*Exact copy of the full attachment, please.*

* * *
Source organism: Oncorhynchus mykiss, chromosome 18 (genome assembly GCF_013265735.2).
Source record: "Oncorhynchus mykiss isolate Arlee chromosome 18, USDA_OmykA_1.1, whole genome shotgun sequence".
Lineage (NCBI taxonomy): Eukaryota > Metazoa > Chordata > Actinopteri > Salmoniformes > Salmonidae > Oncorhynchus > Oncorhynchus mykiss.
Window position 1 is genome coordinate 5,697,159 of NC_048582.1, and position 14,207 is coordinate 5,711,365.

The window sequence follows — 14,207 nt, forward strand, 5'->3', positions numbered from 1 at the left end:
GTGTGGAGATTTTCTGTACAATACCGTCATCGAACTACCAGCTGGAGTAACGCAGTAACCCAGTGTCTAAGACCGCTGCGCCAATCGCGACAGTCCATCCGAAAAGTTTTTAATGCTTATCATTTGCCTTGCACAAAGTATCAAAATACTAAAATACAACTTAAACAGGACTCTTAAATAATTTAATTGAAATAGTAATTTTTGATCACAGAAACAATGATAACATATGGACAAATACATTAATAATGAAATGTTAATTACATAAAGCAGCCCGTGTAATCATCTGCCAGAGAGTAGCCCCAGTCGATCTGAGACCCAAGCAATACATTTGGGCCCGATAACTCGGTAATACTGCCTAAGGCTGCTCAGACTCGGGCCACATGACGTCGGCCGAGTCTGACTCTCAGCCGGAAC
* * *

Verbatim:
Source organism: Oncorhynchus mykiss, chromosome 18 (genome assembly GCF_013265735.2).
Source record: "Oncorhynchus mykiss isolate Arlee chromosome 18, USDA_OmykA_1.1, whole genome shotgun sequence".
Lineage (NCBI taxonomy): Eukaryota > Metazoa > Chordata > Actinopteri > Salmoniformes > Salmonidae > Oncorhynchus > Oncorhynchus mykiss.
Window position 1 is genome coordinate 5,697,159 of NC_048582.1, and position 14,207 is coordinate 5,711,365.

The window sequence follows — 14,207 nt, forward strand, 5'->3', positions numbered from 1 at the left end:
GTGTGGAGATTTTCTGTACAATACCGTCATCGAACTACCAGCTGGAGTAACGCAGTAACCCAGTGTCTAAGACCGCTGCGCCAATCGCGACAGTCCATCCGAAAAGTTTTTAATGCTTATCATTTGCCTTGCACAAAGTATCAAAATACTAAAATACAACTTAAACAGGACTCTTAAATAATTTAATTGAAATAGTAATTTTTGATCACAGAAACAATGATAACATATGGACAAATACATTAATAATGAAATGTTAATTACATAAAGCAGCCCGTGTAATCATCTGCCAGAGAGTAGCCCCAGTCGATCTGAGACCCAAGCAATACATTTGGGCCCGATAACTCGGTAATACTGCCTAAGGCTGCTCAGACTCGGGCCACATGACGTCGGCCGAGTCTGACTCTCAGCCGGAAC